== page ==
I met Colonel James Wilhite a few years back. He was the guest speaker at our local West Point Parents Club's annual "Hail & Farewell" Luncheon. My son had graduated high school and was gearing up for R-Day and Cadet Basic Training - Beast Barracks - as an incoming Cadet Candidate at the Unites States Military Academy at West Point. "Hail & Farewell" is when the parents club celebrates the newly commissioned Second Lieutenants that have just graduated from the Academy who live in the area and congratulates the local high school graduates who will shortly embark on their journey to West Point.
Jim had been invited to share his experiences in Afghanistan. Like most Americans, my perspective on our military's involvement was limited to news sound bites and internet headlines with an occasional article tossed in from time to time. National support would waffle, but ultimately it was sliding towards an unpopular war.
And now my son was heading into the proving ground for our country's future military leaders. As a parent, I could not help begin to wonder, "what has he gotten himself into?"
But then Jim began to speak.
What I heard was not a gloom and doom lament over misguided strategies, not a condemnation of an administration's actions, not a verdict on the wisdom or lack thereof to get involved in a land war in Asia.
No. It was a story I had never heard. And one I almost didn't believe was true if it were not for the tenacious gentleman from Oklahoma who bared his spirit and narrated an amazing account of overcoming impossible odds and vehement opposition to a mission that ultimately fell on his shoulders.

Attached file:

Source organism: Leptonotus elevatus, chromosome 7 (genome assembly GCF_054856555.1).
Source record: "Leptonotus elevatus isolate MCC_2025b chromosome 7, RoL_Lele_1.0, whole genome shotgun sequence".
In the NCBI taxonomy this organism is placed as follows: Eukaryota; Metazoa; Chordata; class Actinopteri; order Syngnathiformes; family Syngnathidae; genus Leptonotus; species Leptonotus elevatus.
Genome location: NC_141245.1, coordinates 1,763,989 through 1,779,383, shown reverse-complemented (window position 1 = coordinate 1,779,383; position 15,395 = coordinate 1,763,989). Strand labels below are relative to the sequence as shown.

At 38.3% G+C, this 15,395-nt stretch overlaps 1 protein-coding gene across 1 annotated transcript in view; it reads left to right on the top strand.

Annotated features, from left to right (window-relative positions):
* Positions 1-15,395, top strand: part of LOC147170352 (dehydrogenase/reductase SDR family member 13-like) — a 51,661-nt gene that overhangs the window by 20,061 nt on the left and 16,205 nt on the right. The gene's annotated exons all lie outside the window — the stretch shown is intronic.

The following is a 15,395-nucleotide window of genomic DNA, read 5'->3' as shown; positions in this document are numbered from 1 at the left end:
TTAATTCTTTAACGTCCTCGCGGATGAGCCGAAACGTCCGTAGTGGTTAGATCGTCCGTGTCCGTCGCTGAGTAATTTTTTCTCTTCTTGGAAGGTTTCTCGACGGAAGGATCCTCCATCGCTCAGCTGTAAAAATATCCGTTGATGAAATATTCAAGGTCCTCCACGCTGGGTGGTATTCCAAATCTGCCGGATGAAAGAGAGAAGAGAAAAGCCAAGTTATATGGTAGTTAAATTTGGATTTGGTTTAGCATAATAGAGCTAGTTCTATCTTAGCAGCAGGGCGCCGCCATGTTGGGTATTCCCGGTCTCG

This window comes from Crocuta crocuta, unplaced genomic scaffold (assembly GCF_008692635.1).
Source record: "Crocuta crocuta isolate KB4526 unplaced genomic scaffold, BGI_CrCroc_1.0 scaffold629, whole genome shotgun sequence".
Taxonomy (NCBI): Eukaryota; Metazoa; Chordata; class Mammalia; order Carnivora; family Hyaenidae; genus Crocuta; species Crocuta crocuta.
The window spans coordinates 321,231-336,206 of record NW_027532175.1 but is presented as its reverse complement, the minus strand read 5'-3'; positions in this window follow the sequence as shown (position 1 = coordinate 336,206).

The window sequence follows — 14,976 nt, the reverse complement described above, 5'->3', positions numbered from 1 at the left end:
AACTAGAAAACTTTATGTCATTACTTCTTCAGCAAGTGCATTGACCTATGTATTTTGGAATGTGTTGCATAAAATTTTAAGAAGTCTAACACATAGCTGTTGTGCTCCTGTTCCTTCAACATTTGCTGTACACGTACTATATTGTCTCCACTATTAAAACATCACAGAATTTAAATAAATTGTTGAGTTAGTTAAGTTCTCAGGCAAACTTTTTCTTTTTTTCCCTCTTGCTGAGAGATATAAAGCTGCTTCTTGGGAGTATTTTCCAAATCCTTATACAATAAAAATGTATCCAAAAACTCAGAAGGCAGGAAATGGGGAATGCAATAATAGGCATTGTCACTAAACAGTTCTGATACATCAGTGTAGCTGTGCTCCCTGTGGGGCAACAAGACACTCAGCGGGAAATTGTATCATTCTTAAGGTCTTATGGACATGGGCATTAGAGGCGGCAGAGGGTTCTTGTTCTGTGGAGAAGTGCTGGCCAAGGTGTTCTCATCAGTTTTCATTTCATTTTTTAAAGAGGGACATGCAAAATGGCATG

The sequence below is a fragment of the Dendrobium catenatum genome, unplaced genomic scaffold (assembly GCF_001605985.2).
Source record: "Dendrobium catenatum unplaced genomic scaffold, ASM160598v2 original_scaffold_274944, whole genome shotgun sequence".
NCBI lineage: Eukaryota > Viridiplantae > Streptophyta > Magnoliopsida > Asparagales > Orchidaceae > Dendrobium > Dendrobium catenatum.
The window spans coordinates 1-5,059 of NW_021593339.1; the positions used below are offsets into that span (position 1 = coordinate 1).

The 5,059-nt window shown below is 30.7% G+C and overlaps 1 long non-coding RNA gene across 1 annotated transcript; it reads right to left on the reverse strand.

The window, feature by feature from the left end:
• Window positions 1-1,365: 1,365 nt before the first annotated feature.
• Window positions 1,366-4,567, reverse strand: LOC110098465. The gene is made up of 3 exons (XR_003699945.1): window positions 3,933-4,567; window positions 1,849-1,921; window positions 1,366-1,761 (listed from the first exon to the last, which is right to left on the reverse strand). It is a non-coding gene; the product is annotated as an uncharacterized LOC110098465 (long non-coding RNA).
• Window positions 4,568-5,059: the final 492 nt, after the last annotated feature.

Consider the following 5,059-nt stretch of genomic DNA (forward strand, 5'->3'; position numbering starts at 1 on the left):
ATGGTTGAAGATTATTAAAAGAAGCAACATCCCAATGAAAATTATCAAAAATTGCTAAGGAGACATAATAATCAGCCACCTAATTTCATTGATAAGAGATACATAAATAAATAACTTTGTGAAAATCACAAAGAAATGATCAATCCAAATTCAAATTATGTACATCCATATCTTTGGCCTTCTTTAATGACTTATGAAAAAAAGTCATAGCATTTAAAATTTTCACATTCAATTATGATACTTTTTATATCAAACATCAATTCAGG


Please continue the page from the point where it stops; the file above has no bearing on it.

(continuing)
He had been tasked to build a national military academy for Afghanistan that was modeled on West Point.
And he had no budget and no full-time staff.
Not even a wizard's staff would have been much help.
As I listened to his account - how he was ordered to active duty in his late fifties while teaching at a local university, how his wife stared straight through him in disbelief when he told her the news, how he arrived in the shadows of the Hindu Kush with no specific orders and dependent on translators for vital communications - I kept asking myself, "Why have I not heard about this?"
It was an amazing story of ingenuity, perseverance, humility, compassion, determination, and selflessness that buoyed my perspective on not only Afghanistan but also our military's role in projecting freedom and democracy to the world.
Afterwards, I bought a copy of his book and thanked him for sharing his story. As I shook his hand, there was a pull on my spirit as well...
How could more people hear this story?
Kabul, Afghanistan in 2011.